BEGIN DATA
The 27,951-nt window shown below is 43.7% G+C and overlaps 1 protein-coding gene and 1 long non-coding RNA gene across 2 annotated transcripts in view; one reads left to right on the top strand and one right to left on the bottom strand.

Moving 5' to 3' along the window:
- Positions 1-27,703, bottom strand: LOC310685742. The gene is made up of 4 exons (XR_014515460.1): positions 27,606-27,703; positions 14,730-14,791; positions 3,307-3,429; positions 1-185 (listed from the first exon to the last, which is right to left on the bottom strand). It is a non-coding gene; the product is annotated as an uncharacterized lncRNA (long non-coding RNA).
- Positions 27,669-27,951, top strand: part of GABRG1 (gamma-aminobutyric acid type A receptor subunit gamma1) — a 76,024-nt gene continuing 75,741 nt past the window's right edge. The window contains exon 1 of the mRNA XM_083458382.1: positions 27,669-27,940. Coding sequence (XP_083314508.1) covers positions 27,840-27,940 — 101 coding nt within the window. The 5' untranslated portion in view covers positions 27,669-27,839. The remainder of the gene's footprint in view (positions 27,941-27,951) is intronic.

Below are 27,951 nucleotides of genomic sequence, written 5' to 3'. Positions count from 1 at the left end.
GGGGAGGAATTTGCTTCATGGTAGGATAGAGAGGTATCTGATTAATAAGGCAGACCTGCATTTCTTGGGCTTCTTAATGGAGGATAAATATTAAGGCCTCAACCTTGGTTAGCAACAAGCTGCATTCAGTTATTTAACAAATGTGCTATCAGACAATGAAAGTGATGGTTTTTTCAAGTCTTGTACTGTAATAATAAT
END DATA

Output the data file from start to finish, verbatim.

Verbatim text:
The 27,951-nt window shown below is 43.7% G+C and overlaps 1 protein-coding gene and 1 long non-coding RNA gene across 2 annotated transcripts in view; one reads left to right on the top strand and one right to left on the bottom strand.

Moving 5' to 3' along the window:
- Positions 1-27,703, bottom strand: LOC310685742. The gene is made up of 4 exons (XR_014515460.1): positions 27,606-27,703; positions 14,730-14,791; positions 3,307-3,429; positions 1-185 (listed from the first exon to the last, which is right to left on the bottom strand). It is a non-coding gene; the product is annotated as an uncharacterized lncRNA (long non-coding RNA).
- Positions 27,669-27,951, top strand: part of GABRG1 (gamma-aminobutyric acid type A receptor subunit gamma1) — a 76,024-nt gene continuing 75,741 nt past the window's right edge. The window contains exon 1 of the mRNA XM_083458382.1: positions 27,669-27,940. Coding sequence (XP_083314508.1) covers positions 27,840-27,940 — 101 coding nt within the window. The 5' untranslated portion in view covers positions 27,669-27,839. The remainder of the gene's footprint in view (positions 27,941-27,951) is intronic.

Below are 27,951 nucleotides of genomic sequence, written 5' to 3'. Positions count from 1 at the left end.
GGGGAGGAATTTGCTTCATGGTAGGATAGAGAGGTATCTGATTAATAAGGCAGACCTGCATTTCTTGGGCTTCTTAATGGAGGATAAATATTAAGGCCTCAACCTTGGTTAGCAACAAGCTGCATTCAGTTATTTAACAAATGTGCTATCAGACAATGAAAGTGATGGTTTTTTCAAGTCTTGTACTGTAATAATAAT